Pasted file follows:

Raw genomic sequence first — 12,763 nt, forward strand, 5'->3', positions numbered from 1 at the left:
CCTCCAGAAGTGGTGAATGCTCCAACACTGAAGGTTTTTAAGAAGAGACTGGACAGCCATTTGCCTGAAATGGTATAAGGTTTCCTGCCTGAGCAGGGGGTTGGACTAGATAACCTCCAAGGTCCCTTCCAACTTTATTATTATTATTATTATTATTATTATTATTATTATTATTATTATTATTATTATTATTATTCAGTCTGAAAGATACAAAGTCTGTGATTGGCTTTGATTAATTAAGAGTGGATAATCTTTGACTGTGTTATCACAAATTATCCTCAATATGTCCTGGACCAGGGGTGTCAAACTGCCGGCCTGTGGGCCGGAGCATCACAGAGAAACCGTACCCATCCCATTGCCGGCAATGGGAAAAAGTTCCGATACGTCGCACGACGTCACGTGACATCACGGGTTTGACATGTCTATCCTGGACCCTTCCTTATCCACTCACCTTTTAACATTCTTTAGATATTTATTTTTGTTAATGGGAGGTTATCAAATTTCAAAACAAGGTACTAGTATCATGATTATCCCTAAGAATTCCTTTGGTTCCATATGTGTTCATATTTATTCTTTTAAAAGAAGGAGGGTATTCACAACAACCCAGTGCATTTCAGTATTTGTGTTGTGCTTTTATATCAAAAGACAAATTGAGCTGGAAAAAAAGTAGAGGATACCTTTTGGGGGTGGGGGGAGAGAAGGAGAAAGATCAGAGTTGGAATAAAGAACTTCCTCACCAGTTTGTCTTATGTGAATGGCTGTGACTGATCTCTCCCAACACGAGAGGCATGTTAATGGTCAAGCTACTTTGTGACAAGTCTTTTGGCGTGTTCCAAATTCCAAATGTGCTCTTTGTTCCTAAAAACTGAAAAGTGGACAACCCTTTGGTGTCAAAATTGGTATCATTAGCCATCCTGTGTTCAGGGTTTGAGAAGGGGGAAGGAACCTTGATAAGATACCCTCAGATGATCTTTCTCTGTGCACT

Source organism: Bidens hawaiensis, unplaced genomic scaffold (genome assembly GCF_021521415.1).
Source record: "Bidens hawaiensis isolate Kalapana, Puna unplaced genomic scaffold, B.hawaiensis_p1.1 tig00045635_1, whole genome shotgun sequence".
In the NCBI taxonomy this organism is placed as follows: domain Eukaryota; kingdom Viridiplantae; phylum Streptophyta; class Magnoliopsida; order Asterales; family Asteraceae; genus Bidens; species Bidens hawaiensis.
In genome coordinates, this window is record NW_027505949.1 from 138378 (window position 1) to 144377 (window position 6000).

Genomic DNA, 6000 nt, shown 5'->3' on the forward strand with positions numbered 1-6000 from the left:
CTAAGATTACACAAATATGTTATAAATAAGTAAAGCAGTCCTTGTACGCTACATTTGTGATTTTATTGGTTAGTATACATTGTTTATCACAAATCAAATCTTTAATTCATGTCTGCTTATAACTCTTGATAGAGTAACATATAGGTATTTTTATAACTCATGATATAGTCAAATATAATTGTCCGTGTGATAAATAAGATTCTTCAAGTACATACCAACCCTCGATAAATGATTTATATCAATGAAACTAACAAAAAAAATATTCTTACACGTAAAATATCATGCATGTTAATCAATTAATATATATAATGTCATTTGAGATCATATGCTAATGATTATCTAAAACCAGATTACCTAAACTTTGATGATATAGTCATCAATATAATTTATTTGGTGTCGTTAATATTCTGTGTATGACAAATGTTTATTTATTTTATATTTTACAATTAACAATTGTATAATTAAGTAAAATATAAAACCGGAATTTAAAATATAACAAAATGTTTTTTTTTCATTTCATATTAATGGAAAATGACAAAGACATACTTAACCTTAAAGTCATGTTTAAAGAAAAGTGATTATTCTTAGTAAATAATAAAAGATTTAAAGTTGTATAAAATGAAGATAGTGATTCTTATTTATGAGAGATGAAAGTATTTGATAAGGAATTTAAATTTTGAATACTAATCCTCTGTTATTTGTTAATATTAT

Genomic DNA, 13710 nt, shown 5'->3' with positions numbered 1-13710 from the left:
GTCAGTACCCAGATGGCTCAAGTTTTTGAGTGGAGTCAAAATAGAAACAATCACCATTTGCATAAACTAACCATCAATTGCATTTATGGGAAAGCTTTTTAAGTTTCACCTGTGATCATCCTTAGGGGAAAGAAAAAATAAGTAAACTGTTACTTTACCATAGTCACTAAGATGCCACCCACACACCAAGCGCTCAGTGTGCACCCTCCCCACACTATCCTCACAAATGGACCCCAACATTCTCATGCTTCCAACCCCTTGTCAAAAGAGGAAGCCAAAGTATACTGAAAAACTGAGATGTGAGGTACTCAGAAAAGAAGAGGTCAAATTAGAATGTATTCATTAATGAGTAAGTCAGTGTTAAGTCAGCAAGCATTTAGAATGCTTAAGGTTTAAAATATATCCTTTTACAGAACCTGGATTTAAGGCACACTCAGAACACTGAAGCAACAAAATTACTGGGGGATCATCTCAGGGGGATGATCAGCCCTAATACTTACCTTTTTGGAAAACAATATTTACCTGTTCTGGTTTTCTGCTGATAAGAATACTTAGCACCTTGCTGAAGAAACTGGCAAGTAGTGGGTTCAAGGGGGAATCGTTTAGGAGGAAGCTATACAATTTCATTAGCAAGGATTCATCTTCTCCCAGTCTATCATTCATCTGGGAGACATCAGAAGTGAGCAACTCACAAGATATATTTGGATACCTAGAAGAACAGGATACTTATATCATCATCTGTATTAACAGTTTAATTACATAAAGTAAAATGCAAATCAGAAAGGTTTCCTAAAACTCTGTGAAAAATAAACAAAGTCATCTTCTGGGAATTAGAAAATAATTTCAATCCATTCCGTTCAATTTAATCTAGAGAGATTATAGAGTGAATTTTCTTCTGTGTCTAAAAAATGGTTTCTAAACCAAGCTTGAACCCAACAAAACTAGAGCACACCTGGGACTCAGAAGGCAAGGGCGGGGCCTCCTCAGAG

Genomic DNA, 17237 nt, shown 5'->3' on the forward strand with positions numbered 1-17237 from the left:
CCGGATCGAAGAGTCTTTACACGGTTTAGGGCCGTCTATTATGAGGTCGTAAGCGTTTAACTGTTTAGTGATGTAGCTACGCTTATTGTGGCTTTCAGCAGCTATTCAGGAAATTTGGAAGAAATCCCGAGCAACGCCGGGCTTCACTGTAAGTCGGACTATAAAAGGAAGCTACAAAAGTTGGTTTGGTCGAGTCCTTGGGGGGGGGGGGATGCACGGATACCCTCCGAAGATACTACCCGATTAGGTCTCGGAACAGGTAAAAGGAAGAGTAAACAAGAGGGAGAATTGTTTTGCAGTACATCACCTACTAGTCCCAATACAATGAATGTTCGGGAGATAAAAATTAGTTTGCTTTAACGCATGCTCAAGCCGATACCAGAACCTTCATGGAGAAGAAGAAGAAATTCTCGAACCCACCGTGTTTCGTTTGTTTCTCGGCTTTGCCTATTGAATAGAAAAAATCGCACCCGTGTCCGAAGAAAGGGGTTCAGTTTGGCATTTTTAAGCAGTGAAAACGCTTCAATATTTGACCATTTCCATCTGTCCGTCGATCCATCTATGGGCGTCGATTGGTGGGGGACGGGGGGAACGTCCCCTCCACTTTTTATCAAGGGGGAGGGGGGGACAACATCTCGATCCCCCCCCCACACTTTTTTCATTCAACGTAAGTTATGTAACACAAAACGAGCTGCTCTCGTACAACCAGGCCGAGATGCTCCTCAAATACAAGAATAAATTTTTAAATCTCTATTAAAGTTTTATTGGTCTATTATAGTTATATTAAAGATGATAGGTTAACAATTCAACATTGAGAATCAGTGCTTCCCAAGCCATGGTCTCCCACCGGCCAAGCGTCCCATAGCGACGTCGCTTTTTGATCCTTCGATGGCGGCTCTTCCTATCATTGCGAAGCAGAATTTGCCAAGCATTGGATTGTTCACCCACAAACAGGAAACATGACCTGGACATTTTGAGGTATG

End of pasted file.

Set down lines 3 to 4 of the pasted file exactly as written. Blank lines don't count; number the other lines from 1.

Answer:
Source organism: Bidens hawaiensis, unplaced genomic scaffold (genome assembly GCF_021521415.1).
Source record: "Bidens hawaiensis isolate Kalapana, Puna unplaced genomic scaffold, B.hawaiensis_p1.1 tig00045635_1, whole genome shotgun sequence".